Still in Germany, in the Alpine region to be exact, people tell of a female pagan goddess named Frau Perchta who made her rounds during the Epiphany (January 6). She’s often characterized as having a large beak for a nose, dressed in rags and carrying a long knife under her skirts. Likes: a tidy home, porridge and disemboweling. Dislikes: laziness, messiness and weaving that’s not finished by the Epiphany. The source of her rage was in Christianity. You see, in the 6th century when the areas of today’s Austria became Christian, missionaries took pagan rituals and put them in a Christian context. In the 17th and 18th centuries, the church decided all of the pagan rituals needed to disappear completely, angering Frau Perchta. So she would go around looking for people who were no longer observing her rituals, disembowel them, and replace their intestines with rocks and straw. She would fly along the winter skies with a bunch of demons that resembled Krampus named Straggele, looking for people on her naughty list. Picture the exact opposite of Santa in his sleigh with his eight flying reindeer (well nine if you count Rudolph, which we do.). Yes, the Straggele were enthusiastic helpers who devoured the treats kids left out for them. Perchta was another one who travelled around with rewards for the good, but if she found you lazy, not following the pagan traditions or just generally a bad nut, you would get disemboweled on the spot or her Straggele would rip you apart mid-air.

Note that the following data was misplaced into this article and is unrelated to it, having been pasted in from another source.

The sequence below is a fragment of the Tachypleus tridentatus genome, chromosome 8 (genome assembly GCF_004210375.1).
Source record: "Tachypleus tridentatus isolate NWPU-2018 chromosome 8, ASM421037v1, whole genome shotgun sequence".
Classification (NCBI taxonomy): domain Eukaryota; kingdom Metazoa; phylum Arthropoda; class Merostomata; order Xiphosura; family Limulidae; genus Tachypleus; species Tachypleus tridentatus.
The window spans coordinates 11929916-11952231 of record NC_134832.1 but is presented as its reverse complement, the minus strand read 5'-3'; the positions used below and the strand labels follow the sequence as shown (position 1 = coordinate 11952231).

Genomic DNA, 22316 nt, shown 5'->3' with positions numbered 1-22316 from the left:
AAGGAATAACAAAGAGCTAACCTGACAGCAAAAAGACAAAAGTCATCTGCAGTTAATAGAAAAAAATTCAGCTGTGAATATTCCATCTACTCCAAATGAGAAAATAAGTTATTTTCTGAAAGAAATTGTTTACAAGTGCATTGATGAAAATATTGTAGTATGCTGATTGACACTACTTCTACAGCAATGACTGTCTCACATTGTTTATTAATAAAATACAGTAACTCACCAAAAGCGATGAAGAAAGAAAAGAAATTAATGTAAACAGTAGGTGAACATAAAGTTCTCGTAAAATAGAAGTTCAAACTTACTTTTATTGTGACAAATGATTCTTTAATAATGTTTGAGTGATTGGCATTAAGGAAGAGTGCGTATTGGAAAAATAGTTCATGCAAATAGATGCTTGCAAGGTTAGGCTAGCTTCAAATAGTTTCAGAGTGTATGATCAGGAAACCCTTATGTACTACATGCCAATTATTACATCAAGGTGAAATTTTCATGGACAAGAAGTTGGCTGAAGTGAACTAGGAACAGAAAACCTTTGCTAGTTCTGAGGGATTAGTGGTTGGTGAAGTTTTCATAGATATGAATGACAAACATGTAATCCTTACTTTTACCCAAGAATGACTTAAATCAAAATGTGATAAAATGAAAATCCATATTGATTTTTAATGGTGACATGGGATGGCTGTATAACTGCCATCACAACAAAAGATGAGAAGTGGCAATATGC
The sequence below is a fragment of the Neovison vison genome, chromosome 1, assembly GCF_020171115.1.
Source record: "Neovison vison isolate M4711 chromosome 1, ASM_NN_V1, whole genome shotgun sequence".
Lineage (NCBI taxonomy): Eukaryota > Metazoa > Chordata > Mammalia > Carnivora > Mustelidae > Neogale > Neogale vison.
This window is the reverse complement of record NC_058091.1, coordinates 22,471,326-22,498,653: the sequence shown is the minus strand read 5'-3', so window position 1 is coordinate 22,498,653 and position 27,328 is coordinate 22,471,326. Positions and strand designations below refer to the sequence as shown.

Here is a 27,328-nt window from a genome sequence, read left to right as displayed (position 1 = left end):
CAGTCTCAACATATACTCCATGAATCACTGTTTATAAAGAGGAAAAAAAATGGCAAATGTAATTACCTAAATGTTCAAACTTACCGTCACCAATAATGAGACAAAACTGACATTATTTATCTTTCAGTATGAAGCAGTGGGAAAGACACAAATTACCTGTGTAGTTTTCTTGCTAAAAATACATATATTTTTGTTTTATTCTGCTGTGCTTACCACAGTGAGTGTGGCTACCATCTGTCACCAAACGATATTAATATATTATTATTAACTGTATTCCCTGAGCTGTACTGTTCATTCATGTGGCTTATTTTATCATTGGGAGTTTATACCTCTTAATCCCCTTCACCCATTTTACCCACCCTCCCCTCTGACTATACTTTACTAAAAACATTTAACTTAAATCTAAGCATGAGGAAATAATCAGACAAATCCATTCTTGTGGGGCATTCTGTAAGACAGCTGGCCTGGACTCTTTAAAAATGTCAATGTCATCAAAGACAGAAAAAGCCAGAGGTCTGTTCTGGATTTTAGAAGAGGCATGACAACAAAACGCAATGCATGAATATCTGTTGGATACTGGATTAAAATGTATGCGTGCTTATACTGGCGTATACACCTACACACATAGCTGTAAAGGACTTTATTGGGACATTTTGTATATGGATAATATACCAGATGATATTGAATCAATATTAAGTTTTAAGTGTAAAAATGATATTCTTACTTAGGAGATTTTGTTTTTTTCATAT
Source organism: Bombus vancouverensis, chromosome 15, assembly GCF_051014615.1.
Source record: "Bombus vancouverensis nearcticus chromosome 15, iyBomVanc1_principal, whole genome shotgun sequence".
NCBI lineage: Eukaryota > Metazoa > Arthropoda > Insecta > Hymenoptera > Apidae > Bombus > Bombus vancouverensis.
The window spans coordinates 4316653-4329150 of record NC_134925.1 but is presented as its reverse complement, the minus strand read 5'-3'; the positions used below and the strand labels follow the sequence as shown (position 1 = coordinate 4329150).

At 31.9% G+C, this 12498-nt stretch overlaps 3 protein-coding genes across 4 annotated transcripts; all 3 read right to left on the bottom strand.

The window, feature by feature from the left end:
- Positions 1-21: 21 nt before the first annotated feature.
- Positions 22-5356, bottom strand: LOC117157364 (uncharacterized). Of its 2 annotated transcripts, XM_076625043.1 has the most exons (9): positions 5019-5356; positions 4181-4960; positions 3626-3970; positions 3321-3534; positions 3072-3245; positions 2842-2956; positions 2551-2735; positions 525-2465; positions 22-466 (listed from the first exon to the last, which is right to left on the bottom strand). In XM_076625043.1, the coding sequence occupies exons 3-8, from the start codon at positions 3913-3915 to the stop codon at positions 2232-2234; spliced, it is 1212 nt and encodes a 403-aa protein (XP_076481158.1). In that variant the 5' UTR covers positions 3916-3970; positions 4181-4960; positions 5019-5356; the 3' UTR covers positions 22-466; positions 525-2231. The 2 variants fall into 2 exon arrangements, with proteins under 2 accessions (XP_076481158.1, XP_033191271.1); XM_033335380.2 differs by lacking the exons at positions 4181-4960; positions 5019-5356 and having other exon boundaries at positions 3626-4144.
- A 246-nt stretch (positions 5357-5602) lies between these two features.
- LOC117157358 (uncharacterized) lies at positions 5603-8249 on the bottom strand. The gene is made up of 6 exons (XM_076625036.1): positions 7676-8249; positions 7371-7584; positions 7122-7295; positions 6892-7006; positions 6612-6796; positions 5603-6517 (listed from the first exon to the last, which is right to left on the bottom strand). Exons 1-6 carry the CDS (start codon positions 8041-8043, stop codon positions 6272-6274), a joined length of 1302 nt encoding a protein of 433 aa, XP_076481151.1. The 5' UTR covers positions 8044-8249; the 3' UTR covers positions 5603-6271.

Speaking of little helpers, Santa has his elves, Perchta has her Straggele, and a woman named Gryla has her trolls. We’re actually not in Germany anymore, believe it or not. Over in Iceland, before the adoption of Christianity by much of the population (about the 9th century), there existed an ogre wife and mother named Gryla who lived in a cave. She’s wasn’t exactly wife of the year, having killed and eaten husband number one and husband number two, but she did seem to dote on her 13 sons, maybe because they take after her so much, but we’re getting ahead of ourselves. Gryla left her cave home only when she was hungry – unfortunately she was always hungry – in search of naughty children. When she happened upon some, she picked them up and stuffed them into her bag, then went home to cook them up. Now her sons, the Yule Lads as they’re known, were mainly trouble during December 12-24. Other times during the year they just stayed around the cave and helped mom cook when she got home. But they loved going out at Christmastime! These boys were considered to be trolls among the Icelandic people who saw them when they came to town to scare the living daylights out of random passersby and rob people. That’s actually how people in the villages gave them their names: One would be called the Sausage Swiper, another would be the Door Slammer, the Spoon Licker, and so on.
To make things just a little more terrifying, the Yule Lads got a pet cat sometime in the 19th century. They called him Jólakötturinn. When you think of cats and kittens you usually get a warm fuzzy feeling in your heart, unless you are a dog person. But in Iceland, that feeling could just be your heart getting torn out of your chest and eaten by Jólakötturinn the Yule Cat, a larger-than-normal black cat with glowing yellow eyes, razor-like whiskers and sharp claws. Much like Germany’s Perchta, the Yule Cat hated laziness, and over in Iceland, kids had to make items of clothing during Yule. All the kids knew that if they didn’t finish their work by a certain day, they risked being eaten by this crazy cat. How would the cat know? It would inspect the kids, and if it didn’t see at least one new thing on them each winter, that was it for them.
[To read the rest, stay tuned for my book: The Unusual History of Every Thing coming soon!]